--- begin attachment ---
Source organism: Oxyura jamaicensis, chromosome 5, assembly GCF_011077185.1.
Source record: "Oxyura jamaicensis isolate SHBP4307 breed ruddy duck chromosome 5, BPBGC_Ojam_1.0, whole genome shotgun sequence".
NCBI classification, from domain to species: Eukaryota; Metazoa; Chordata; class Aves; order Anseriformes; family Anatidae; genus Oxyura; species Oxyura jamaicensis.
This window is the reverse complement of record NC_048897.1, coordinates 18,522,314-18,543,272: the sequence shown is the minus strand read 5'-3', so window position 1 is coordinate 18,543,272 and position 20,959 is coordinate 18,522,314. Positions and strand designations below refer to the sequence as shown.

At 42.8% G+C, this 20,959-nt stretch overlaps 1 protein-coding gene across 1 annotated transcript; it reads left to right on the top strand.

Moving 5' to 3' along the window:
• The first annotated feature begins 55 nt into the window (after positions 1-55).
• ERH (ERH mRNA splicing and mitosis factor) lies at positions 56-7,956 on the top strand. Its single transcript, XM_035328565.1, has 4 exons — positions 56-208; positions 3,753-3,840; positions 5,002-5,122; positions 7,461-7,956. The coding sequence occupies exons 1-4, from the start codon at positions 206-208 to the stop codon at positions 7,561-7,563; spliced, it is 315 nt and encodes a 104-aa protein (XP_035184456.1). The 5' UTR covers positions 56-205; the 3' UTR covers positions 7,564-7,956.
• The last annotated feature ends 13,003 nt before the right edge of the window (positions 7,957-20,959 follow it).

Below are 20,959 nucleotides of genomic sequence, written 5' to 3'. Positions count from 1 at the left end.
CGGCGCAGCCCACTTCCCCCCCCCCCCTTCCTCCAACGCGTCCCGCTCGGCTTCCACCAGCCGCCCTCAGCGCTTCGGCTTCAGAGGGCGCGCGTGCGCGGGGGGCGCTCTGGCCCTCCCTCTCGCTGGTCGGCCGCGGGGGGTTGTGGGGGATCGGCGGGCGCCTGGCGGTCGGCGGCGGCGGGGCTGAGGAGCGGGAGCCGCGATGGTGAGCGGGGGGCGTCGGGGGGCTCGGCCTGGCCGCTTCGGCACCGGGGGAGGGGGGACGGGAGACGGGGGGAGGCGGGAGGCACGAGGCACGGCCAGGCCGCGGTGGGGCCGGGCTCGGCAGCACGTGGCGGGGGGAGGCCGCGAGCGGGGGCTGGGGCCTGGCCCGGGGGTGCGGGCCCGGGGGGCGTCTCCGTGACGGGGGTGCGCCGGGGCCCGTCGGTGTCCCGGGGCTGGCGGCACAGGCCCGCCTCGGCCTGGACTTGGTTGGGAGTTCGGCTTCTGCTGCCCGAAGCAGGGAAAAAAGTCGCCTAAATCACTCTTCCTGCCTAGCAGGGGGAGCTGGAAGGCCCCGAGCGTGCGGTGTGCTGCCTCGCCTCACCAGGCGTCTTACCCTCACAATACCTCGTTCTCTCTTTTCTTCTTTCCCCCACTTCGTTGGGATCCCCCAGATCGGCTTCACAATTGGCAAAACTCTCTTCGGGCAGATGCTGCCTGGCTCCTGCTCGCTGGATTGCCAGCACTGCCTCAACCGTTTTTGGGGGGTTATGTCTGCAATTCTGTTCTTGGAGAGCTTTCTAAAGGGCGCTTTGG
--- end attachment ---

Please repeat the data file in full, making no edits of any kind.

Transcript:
Source organism: Oxyura jamaicensis, chromosome 5, assembly GCF_011077185.1.
Source record: "Oxyura jamaicensis isolate SHBP4307 breed ruddy duck chromosome 5, BPBGC_Ojam_1.0, whole genome shotgun sequence".
NCBI classification, from domain to species: Eukaryota; Metazoa; Chordata; class Aves; order Anseriformes; family Anatidae; genus Oxyura; species Oxyura jamaicensis.
This window is the reverse complement of record NC_048897.1, coordinates 18,522,314-18,543,272: the sequence shown is the minus strand read 5'-3', so window position 1 is coordinate 18,543,272 and position 20,959 is coordinate 18,522,314. Positions and strand designations below refer to the sequence as shown.

At 42.8% G+C, this 20,959-nt stretch overlaps 1 protein-coding gene across 1 annotated transcript; it reads left to right on the top strand.

Moving 5' to 3' along the window:
• The first annotated feature begins 55 nt into the window (after positions 1-55).
• ERH (ERH mRNA splicing and mitosis factor) lies at positions 56-7,956 on the top strand. Its single transcript, XM_035328565.1, has 4 exons — positions 56-208; positions 3,753-3,840; positions 5,002-5,122; positions 7,461-7,956. The coding sequence occupies exons 1-4, from the start codon at positions 206-208 to the stop codon at positions 7,561-7,563; spliced, it is 315 nt and encodes a 104-aa protein (XP_035184456.1). The 5' UTR covers positions 56-205; the 3' UTR covers positions 7,564-7,956.
• The last annotated feature ends 13,003 nt before the right edge of the window (positions 7,957-20,959 follow it).

Below are 20,959 nucleotides of genomic sequence, written 5' to 3'. Positions count from 1 at the left end.
CGGCGCAGCCCACTTCCCCCCCCCCCCTTCCTCCAACGCGTCCCGCTCGGCTTCCACCAGCCGCCCTCAGCGCTTCGGCTTCAGAGGGCGCGCGTGCGCGGGGGGCGCTCTGGCCCTCCCTCTCGCTGGTCGGCCGCGGGGGGTTGTGGGGGATCGGCGGGCGCCTGGCGGTCGGCGGCGGCGGGGCTGAGGAGCGGGAGCCGCGATGGTGAGCGGGGGGCGTCGGGGGGCTCGGCCTGGCCGCTTCGGCACCGGGGGAGGGGGGACGGGAGACGGGGGGAGGCGGGAGGCACGAGGCACGGCCAGGCCGCGGTGGGGCCGGGCTCGGCAGCACGTGGCGGGGGGAGGCCGCGAGCGGGGGCTGGGGCCTGGCCCGGGGGTGCGGGCCCGGGGGGCGTCTCCGTGACGGGGGTGCGCCGGGGCCCGTCGGTGTCCCGGGGCTGGCGGCACAGGCCCGCCTCGGCCTGGACTTGGTTGGGAGTTCGGCTTCTGCTGCCCGAAGCAGGGAAAAAAGTCGCCTAAATCACTCTTCCTGCCTAGCAGGGGGAGCTGGAAGGCCCCGAGCGTGCGGTGTGCTGCCTCGCCTCACCAGGCGTCTTACCCTCACAATACCTCGTTCTCTCTTTTCTTCTTTCCCCCACTTCGTTGGGATCCCCCAGATCGGCTTCACAATTGGCAAAACTCTCTTCGGGCAGATGCTGCCTGGCTCCTGCTCGCTGGATTGCCAGCACTGCCTCAACCGTTTTTGGGGGGTTATGTCTGCAATTCTGTTCTTGGAGAGCTTTCTAAAGGGCGCTTTGG